Dr Hanan H Hamid, Research Fellow at the School of Engineering, Griffith University, with SuperCool’s thermal sensor project, that can mimic the temperature of food products.
Family business is probing the food wastage issue
Mark Mitchell and his SuperCool team are on the verge of finding one solution to a world-wide problem: food wastage. As a result, he can’t speak enough of the importance of research and development in the field.
SuperCool Asia Pacific is an industry leader in refrigeration and air conditioning. However, Mark concedes he had dropped the ball on the ideas he had running through his head to expand the business. It took involvement from several areas of the Australian Government’s Entrepreneurs’ Programme (the Programme) before Mark realised how valuable his type of business is to Australia. His dream to help reduce food wastage in the cold chain of food transport and storage was back on his must-do list.
Mark went to a seminar to listen to a session on foreign exchange rates. Due to extra time, he stayed to listen to the next speaker, talking about Australian Government funding initiatives.
“I left my business card because I thought I could, potentially, be interested in some of the programmes. I had all these [business] ideas in my head but not all of the money we needed to develop them. That talk about funding was the spark.”
Mark Mitchell, Owner, SuperCool Asia Pacific
Mark said his company’s involvement in the Programme was a good exercise on two fronts. Business Adviser, Mark Goldsmith, and Innovation Facilitator, David Martin, got SuperCool on track with a Business Evaluation and connections to Griffith University through an Innovation Connections facilitation.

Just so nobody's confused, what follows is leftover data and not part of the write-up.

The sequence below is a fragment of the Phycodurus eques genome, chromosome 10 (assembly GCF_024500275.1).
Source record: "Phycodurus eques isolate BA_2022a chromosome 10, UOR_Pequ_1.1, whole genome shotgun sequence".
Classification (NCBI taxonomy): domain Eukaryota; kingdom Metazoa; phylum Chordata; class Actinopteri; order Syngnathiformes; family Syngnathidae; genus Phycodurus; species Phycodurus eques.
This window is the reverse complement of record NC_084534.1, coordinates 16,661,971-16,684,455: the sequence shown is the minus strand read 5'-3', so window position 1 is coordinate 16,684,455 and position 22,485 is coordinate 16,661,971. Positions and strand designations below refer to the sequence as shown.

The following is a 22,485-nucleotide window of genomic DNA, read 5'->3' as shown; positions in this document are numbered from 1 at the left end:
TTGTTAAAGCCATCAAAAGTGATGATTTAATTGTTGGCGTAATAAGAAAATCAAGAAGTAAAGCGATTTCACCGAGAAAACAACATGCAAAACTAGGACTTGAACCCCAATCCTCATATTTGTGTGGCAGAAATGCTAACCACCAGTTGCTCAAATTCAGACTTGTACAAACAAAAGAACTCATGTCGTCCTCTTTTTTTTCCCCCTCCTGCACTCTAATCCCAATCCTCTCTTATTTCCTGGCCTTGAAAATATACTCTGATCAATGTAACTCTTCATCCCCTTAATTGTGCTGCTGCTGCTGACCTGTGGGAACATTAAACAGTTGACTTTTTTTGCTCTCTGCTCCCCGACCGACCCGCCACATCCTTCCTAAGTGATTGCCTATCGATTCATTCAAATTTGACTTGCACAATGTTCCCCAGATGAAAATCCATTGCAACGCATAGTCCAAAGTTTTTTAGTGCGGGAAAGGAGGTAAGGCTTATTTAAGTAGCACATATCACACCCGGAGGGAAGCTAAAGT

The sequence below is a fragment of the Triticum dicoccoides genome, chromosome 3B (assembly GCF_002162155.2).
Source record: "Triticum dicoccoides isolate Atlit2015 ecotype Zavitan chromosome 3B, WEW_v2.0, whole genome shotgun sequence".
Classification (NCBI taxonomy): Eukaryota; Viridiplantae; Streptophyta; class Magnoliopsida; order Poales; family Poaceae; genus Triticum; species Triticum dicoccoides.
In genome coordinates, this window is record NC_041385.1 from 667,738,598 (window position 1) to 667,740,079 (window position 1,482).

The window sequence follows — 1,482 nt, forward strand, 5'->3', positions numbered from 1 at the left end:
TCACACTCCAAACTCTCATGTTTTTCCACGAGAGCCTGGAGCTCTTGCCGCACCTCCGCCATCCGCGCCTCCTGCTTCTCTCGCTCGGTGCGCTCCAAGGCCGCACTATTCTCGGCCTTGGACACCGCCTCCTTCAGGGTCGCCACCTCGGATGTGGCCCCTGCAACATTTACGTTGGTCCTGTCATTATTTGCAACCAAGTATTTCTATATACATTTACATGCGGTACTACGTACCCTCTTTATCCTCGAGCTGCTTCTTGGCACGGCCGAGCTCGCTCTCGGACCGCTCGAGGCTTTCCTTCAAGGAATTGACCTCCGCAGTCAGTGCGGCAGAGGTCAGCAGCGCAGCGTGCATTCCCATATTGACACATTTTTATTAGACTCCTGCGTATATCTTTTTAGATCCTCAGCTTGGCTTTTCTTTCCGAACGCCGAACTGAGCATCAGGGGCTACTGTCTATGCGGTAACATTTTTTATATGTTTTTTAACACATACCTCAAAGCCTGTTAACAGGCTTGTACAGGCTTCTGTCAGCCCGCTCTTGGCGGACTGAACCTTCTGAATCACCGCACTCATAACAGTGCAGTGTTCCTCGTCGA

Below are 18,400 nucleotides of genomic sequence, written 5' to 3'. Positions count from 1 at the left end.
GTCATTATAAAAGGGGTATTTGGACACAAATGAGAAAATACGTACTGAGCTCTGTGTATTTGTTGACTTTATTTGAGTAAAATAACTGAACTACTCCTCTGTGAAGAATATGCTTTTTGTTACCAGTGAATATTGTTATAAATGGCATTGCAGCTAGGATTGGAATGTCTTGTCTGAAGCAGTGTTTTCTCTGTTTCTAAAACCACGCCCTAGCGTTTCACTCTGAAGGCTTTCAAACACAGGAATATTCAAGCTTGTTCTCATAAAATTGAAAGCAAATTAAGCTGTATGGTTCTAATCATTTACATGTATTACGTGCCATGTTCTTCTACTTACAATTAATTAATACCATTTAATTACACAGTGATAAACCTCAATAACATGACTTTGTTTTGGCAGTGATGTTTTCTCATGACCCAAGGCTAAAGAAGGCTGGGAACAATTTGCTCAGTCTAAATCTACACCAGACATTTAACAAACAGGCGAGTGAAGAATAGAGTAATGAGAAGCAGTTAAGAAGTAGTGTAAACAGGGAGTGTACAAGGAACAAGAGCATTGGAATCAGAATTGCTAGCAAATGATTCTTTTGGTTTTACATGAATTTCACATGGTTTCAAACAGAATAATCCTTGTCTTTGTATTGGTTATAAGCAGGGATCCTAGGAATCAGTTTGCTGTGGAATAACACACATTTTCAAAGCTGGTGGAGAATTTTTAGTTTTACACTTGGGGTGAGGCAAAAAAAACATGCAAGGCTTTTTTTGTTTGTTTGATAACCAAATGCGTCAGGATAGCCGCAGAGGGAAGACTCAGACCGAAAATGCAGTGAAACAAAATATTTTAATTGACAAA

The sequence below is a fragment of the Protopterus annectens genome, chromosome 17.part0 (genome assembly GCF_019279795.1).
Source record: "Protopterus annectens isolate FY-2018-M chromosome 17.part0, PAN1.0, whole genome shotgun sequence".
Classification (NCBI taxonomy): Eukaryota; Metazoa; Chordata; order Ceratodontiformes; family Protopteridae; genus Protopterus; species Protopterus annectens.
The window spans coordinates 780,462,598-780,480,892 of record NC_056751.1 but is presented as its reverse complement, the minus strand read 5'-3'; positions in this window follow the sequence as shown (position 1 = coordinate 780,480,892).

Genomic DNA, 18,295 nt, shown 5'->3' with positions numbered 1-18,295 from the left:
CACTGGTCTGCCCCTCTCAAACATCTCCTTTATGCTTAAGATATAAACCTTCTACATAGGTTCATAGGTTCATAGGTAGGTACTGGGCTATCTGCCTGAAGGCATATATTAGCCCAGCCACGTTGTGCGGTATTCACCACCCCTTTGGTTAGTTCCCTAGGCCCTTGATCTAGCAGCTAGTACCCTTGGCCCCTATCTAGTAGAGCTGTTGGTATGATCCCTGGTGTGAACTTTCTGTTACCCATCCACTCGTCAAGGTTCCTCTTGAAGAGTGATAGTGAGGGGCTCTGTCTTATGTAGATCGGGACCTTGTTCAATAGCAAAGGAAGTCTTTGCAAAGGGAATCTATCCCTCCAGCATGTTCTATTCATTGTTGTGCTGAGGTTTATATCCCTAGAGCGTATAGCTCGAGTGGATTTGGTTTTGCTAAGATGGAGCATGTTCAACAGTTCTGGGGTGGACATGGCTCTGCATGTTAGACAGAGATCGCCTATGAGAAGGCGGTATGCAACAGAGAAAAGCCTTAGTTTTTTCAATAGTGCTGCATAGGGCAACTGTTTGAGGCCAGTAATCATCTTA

“The initial analysis of our business by Mark [Goldsmith] was magnificent. We had, for three or four years, been meaning to update our own business plan but for many reasons you never seem to have the time to get to it. I now use Mark’s evaluation and plan as my bible. He was incredible.”“David [Martin] was the next person to walk through our door and want to work with us. He found six universities that wanted to research and develop our project and he helped us settle on Griffith. They were all good but David could see things that I couldn’t see and the rest is history.”
SuperCool and Griffith University are collaborating on a project due for completion in early 2017 to produce a probe that will determine the thermal properties of food in refrigerated transport and cold storage. SuperCool will own the eventual licence but could not have reached this point without the research team at Griffith University.
“One of the more difficult aspects of the project is the mathematical formulas behind the software and simulation capabilities. The thermal behaviour of food changes for many different reasons and the mathematics behind this has been very complex,” Mark Mitchell said.
“Griffith University researchers have been tremendous to work with. Our relationship is so strong now we could work together on many different projects in the future.”
Food wastage costs Australia about $6 billion each year. SuperCool’s probe will remove some inefficiencies with current cold chain temperature monitoring procedures. It will eliminate time-consuming human involvements, such as a truck driver having to manually insert probes into food in various locations of a load.
SuperCool’s Innovations Connections funding was for $40,000 – matched by SuperCool dollar for dollar. The business also accessed a Business Growth Grant for more than $11,000, to send Mark’s son Jon to The University of Queensland’s Business School ‘Owner Managers Program’, to allow Mark more time to focus on innovation and the strategic positioning of SuperCool.
Visit SuperCool Asia Pacific.